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The Passing of Aboriginal Knowledge Through Databases

The Passing of Aboriginal Knowledge Through Databases

The article “Computer Databases and Aboriginal Knowledge” by Michael Christie discusses the relationship between Aboriginal knowledge and databases. The aboriginal elders wanted to put their history and traditions in an electronic database so that their youth would be interested in learning about their culture. 

The Aborginal people used databases to catagorize their information for easy access in a digital archive. Databases and digital archieves seem very similar at first, but they are not the same. A database is a structured set of data held in computer that is accessible in various ways and a digital archive is a collection of digital information objects with the intention of providing long term access to the information. The digital archieve is used to store information for the indefinite future, being able to uphold changes in technology. The difference between them is that databases offer the ability to search through the records and archives are simply a collection of documents that are not searchable. The Aborginal believe that databases contain formation and not knowledge. In order to get knowledge from the database they need to immerse themselves and engage with the information and to make connections and interpret the data.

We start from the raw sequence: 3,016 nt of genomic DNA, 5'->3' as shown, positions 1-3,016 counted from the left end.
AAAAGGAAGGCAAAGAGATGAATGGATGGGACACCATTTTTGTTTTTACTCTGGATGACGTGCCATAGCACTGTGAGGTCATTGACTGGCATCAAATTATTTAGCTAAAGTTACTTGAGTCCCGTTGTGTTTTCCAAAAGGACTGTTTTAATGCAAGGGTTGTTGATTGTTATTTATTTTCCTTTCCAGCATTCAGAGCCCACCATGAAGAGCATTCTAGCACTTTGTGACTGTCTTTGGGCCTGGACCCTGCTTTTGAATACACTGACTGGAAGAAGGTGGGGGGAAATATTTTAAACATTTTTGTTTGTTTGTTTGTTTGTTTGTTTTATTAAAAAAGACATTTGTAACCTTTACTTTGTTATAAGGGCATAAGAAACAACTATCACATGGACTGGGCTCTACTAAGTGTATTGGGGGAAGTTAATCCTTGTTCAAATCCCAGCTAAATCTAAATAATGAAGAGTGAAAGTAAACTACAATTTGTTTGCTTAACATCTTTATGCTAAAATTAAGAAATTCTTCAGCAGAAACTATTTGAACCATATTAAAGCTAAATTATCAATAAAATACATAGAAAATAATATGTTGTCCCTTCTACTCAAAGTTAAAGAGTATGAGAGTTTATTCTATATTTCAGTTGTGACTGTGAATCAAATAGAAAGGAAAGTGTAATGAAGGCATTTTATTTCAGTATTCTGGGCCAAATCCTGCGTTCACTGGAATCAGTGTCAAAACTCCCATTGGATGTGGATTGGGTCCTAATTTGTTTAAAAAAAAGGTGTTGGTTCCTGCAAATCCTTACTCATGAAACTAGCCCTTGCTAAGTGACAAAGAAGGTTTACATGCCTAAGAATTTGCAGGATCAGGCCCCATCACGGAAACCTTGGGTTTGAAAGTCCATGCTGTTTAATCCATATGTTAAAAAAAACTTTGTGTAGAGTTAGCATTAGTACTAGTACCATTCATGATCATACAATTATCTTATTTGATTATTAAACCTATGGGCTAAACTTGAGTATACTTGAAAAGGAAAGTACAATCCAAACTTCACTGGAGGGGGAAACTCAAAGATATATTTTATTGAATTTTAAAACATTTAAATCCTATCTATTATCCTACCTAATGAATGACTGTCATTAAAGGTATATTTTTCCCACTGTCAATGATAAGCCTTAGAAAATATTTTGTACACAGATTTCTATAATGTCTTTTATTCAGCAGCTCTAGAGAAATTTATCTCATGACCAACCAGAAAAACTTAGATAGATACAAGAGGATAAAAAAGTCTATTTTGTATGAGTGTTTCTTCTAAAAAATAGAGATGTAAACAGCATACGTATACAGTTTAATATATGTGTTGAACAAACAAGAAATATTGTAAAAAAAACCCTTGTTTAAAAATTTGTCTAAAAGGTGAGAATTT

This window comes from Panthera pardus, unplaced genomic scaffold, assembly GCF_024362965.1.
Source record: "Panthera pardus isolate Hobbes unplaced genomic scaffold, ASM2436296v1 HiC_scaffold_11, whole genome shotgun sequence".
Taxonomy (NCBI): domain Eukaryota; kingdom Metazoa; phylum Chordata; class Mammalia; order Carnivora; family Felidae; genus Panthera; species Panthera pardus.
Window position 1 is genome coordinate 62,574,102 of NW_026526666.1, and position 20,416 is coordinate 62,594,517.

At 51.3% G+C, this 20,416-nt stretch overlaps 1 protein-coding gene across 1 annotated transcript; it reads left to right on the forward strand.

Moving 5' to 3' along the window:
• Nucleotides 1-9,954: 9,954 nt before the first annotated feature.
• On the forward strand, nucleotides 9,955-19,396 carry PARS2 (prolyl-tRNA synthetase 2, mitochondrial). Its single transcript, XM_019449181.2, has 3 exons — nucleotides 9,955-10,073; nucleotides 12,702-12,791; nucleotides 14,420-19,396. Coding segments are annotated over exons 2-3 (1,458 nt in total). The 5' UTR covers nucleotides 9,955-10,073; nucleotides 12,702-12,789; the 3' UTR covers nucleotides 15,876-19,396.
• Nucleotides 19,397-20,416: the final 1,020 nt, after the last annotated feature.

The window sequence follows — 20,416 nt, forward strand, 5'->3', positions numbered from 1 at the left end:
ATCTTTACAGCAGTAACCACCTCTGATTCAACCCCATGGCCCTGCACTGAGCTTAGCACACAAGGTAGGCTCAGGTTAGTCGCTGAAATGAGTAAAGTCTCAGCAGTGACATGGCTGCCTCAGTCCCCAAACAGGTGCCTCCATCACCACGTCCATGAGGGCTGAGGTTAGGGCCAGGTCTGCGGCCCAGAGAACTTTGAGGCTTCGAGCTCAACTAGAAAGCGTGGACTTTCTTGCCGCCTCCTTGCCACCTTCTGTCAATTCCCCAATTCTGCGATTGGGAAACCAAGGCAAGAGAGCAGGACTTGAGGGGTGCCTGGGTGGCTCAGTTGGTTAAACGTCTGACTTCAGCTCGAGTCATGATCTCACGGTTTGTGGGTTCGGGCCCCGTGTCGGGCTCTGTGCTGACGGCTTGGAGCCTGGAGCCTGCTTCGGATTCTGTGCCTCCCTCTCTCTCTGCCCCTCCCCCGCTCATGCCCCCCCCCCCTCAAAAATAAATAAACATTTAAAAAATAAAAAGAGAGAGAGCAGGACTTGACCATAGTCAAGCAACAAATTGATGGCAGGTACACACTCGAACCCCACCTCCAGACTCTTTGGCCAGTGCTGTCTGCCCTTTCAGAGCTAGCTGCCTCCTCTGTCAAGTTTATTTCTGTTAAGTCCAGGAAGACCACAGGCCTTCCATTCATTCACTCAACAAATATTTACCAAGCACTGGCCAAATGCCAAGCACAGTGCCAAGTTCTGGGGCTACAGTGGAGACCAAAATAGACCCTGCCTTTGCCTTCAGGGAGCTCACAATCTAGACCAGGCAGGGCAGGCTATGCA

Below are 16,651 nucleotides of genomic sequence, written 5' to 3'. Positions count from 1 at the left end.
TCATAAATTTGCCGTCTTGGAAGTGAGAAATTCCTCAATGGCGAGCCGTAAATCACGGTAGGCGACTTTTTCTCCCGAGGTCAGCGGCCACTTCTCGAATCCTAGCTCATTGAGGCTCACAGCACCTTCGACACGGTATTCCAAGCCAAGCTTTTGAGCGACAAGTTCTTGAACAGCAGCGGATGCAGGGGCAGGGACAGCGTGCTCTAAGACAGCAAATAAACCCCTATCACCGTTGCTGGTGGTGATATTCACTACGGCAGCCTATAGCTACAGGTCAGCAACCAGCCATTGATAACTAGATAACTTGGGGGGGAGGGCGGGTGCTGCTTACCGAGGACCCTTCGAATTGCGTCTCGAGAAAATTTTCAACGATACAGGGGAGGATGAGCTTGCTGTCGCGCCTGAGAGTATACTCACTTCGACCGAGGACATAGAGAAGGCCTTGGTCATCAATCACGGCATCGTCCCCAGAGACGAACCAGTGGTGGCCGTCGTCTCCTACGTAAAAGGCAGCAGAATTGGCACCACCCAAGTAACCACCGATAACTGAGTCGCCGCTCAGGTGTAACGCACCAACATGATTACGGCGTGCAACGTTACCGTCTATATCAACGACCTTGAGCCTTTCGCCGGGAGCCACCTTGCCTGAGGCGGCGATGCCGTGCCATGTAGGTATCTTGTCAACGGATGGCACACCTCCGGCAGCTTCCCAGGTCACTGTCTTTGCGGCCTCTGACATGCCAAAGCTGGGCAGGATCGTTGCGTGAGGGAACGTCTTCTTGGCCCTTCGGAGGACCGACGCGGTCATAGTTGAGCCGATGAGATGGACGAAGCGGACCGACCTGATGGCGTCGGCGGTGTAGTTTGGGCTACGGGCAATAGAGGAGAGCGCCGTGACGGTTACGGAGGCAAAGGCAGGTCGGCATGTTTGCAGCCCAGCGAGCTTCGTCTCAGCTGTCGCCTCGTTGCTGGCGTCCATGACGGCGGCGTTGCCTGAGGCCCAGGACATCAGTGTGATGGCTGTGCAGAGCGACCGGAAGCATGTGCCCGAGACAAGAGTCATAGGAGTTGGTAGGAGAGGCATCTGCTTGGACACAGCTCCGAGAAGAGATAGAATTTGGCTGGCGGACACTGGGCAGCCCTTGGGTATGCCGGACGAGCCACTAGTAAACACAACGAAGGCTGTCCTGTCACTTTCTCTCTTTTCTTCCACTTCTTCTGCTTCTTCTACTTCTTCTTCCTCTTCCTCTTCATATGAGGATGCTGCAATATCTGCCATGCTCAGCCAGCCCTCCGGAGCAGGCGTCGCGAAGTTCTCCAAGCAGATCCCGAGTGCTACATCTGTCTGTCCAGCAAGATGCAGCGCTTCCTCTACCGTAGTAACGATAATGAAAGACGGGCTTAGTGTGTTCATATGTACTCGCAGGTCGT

The article describes a database as containing, “a number of digital objects (eg texts, photos, videos, audio files) each of which has a text file of metadata linked to it. The metadata (‘data about data’) is like the library catalogue, through which one can find books by searching for topic, title, author, keywords etc.” (Christe). Most commonly, each object has one metadata file attached to it, however it is possible for one object to have several metadata objects and vis versa. When setting up a database there are many technical and political decisions of how it should be labeled and categorized so that it can be easily searchable. An indigenous database needs to be set up differently than a normal database because there are many connections to a word. The same word may be place name, a person’s name, a sacred object, a ceremonial procedure, or label for a totemic connection between groups.

The Aboriginals set out to create a digital archive of information for their youth to learn them through the creation of a searchable database. 

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